Driving back to Tokyo was a quiet, almost reverential time. We hardly spoke. We passed through Sendai, whose damage was on a scale so hugely wide that we drove through utterly speechless. It went on for kilometer after kilometer after kilometer, all the way to the horizon, an endless brown blanket of mud and debris where once rice fields painted the entire coastline bright green.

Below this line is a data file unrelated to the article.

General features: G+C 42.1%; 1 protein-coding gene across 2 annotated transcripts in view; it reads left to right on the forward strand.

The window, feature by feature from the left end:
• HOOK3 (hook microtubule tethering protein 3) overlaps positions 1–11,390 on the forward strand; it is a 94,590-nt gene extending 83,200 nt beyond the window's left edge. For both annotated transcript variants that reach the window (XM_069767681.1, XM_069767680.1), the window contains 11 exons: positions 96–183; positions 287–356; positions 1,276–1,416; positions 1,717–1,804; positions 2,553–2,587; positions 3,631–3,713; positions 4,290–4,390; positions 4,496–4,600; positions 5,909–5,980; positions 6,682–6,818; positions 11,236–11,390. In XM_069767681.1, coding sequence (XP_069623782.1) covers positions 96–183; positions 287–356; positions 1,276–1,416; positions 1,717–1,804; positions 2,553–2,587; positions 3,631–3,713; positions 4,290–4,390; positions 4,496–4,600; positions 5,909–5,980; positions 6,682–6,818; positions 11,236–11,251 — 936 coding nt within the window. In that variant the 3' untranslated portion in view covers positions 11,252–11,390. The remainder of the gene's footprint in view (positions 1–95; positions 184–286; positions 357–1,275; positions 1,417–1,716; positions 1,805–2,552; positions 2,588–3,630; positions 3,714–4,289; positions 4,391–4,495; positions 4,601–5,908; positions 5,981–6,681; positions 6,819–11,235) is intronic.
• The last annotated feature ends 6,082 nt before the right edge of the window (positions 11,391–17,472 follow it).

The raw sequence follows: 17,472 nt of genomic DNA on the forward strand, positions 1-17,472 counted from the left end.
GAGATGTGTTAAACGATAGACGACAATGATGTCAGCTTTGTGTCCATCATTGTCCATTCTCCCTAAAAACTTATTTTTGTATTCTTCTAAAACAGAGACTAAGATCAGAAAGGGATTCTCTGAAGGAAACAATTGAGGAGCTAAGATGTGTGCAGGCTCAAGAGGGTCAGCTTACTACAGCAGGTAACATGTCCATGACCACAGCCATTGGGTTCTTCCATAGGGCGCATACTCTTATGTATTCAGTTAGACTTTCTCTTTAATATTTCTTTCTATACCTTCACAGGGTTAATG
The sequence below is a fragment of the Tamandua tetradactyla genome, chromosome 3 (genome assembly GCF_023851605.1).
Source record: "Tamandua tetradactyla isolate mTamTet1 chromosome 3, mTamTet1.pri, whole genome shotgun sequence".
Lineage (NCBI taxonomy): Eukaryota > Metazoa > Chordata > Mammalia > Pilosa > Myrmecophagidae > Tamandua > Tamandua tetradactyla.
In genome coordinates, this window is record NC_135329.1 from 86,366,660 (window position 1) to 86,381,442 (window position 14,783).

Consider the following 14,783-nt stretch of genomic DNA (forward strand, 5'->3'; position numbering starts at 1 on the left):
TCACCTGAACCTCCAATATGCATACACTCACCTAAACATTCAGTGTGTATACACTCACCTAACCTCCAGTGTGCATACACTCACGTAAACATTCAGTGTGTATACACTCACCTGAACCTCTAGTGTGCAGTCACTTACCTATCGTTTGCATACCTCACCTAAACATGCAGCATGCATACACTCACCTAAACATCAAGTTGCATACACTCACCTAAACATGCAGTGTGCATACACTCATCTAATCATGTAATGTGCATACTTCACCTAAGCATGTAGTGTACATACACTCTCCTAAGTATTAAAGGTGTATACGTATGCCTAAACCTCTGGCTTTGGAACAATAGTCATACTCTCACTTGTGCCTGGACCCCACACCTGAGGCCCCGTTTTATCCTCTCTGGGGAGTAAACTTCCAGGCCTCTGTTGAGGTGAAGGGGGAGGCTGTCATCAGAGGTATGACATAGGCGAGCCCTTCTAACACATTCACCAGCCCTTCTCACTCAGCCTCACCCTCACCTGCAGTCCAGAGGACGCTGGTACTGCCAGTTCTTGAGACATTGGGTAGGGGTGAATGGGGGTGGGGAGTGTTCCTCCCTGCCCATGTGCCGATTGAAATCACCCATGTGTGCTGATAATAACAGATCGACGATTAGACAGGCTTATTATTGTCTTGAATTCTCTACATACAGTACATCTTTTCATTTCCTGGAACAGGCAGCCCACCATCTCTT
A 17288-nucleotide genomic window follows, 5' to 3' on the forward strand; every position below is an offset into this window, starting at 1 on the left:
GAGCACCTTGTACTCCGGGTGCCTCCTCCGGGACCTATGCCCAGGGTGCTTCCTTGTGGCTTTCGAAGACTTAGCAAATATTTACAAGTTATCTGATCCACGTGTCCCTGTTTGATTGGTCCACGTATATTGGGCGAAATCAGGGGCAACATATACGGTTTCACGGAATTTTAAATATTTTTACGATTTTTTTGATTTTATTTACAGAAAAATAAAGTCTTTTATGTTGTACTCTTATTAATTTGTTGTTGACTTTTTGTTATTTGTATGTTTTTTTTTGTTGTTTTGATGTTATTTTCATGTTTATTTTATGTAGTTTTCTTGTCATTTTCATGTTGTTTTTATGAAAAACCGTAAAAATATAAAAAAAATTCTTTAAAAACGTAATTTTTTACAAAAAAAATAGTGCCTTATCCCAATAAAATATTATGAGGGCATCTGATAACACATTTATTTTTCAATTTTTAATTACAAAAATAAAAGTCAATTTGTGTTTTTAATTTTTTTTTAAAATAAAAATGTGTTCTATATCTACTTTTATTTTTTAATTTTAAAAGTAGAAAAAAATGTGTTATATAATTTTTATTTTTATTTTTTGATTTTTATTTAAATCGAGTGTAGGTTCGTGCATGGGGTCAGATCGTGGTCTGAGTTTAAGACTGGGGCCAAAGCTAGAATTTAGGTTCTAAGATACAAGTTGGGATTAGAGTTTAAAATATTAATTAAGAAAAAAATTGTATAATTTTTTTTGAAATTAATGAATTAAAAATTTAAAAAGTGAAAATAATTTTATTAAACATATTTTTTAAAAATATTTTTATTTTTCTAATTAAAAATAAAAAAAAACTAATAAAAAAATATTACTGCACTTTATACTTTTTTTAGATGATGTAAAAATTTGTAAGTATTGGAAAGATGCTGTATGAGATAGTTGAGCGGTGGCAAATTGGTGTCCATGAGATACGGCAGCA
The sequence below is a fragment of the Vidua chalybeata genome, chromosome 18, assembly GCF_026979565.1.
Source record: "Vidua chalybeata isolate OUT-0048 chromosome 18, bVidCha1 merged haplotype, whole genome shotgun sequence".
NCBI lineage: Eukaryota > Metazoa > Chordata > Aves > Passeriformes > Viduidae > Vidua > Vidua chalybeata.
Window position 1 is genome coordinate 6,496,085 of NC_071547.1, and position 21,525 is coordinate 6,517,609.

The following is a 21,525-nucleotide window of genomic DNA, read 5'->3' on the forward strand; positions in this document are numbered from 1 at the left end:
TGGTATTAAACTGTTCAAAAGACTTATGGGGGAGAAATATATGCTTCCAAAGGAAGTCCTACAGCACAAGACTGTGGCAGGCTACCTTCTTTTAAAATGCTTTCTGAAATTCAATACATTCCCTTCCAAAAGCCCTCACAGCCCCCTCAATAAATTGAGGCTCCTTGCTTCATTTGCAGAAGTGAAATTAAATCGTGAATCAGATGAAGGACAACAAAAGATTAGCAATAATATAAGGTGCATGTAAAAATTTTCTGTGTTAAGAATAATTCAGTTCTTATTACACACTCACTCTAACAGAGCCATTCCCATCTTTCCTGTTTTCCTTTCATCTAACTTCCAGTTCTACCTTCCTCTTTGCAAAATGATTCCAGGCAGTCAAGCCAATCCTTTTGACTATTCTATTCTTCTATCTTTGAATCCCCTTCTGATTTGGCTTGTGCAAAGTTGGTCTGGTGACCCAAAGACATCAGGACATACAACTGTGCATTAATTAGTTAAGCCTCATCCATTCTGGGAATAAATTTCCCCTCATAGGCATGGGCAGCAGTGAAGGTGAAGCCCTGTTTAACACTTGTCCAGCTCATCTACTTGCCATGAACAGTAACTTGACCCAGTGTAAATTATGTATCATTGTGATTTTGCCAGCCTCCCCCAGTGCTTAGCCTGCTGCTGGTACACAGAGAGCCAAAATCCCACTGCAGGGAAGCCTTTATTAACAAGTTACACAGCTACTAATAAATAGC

Earthquakes were still daily rocking Tokyo when we got back. There would continue to be earthquakes for months still. But Tohoku always lies in the back of my mind. So much of what goes on in Tokyo now, what so many people consider vital to everyday life seems frivolous and petty. And I wonder how it would have been had the earthquake been much worse here in Tokyo? Who would have come to help us? Could we even have survived? And what of Fukushima? A hole in the heart of Japan. I will probably be thinking about how I’ve changed for many years to come. Will I ever be the same?